It was a night for lovers to be clinging, snuggling close whispering outlandishly silly and romantic things to each other. It wasn't a night to be saying goodbye. Or if goodbyes must be said, they should be overflowing with passion and regret, seasoned with endearments rather than the details of an itinerary.

    Jenny was restless, as though she had an itch she couldn't quite locate.

    The screened back door squeaked open and then closed with the soft slapping sound of old wood against old wood. Jenny turned to see Cage sauntering down the steps. She brought her head back around as he moved to stand beside her at the fence.

    Without speaking, he fished in his breast pocket for a pack of cigarettes, shook it, and, closing his lips around one, drew it from the foil top. He lit it with a lighter whose flame flared briefly in front of his face. He clicked the lighter off and returned it and the cigarettes to his pocket as he drew the tobacco smoke deep into his lungs.

    "Those things are killers," Jenny said, still staring straight ahead.

    Cage turned his head and stared at her silently for a moment, then his body came around until he was leaning with his back against the fence. "I'm not dead yet and I started smoking when I was about eleven."

    She glanced up at him, smiling, but shaking her head. "What a shame. Think what that's done to your lungs. You should quit."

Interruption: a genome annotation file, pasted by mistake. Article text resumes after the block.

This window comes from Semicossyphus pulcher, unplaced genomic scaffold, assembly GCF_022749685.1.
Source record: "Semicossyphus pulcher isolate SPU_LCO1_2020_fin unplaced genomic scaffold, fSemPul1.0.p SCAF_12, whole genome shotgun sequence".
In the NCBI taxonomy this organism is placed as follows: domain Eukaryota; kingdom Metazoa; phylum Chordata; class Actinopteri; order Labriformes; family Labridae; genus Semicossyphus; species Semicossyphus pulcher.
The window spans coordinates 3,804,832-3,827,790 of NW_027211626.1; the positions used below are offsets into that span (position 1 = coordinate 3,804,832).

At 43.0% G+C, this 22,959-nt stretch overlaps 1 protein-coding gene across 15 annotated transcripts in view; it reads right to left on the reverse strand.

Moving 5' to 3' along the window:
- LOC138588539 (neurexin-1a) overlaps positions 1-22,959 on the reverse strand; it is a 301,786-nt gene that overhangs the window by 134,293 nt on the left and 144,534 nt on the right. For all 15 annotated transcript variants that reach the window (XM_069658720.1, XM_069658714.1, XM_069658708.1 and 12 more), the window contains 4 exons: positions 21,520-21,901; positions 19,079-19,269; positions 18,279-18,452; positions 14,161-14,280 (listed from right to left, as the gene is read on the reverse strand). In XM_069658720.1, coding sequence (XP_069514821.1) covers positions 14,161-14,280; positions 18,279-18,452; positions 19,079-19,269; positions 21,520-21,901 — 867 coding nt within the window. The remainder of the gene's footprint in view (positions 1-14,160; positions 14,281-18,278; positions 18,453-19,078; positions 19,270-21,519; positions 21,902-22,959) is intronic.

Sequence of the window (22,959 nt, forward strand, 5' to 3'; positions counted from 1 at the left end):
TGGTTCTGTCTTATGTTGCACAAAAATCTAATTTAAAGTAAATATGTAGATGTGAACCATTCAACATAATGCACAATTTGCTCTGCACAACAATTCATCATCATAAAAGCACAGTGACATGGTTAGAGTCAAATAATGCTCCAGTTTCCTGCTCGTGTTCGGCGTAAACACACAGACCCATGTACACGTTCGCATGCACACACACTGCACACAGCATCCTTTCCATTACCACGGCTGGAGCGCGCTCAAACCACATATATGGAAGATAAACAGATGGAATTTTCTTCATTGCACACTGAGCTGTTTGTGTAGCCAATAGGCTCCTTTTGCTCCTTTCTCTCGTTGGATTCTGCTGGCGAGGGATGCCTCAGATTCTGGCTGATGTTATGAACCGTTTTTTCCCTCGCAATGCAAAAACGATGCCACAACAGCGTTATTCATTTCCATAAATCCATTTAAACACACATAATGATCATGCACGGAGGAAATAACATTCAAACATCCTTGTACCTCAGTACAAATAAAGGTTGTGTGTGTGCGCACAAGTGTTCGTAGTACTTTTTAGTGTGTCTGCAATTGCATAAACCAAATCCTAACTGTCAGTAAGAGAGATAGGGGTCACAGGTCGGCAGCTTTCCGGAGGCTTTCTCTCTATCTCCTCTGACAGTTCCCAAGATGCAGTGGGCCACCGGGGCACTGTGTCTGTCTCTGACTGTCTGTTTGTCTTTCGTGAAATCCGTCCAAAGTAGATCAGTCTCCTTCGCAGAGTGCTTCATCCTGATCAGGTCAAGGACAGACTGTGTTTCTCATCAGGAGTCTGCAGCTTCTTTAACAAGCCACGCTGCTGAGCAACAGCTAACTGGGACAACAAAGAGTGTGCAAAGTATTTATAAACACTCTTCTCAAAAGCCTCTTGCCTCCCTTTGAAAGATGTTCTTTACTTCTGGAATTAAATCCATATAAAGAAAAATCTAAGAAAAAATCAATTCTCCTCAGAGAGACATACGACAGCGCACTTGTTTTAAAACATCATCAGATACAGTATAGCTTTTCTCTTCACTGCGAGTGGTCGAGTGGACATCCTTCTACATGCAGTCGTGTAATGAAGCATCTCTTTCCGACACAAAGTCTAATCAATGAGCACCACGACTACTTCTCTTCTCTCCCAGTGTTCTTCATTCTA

"Yeah?" he said with that one-sided lazy grin that never failed to trip the hearts of women—young, old, single, or married. There wasn't a female in La Bota who could remain indifferent to Cage Hendren's smile. Some paused to consider exactly what it implied. Most knew. I'm male, you're female, and that's all that needs to be said.

    "Yes, you should quit. But you're not going to. I've heard Sarah ask you to stop smoking for years."

    "Only because she didn't like nasty ashtrays and the lingering smell of tobacco smoke. She never asked me to quit because she was worried about my health." There was the merest glimmer of bitternness in his amber eyes. Someone with less sensitivity than Jenny wouldn't have noticed it.

    "I worry about your health," she said.

    "Do you, now?"

    "Yes."

    "Are you asking me to quit smoking on that basis?"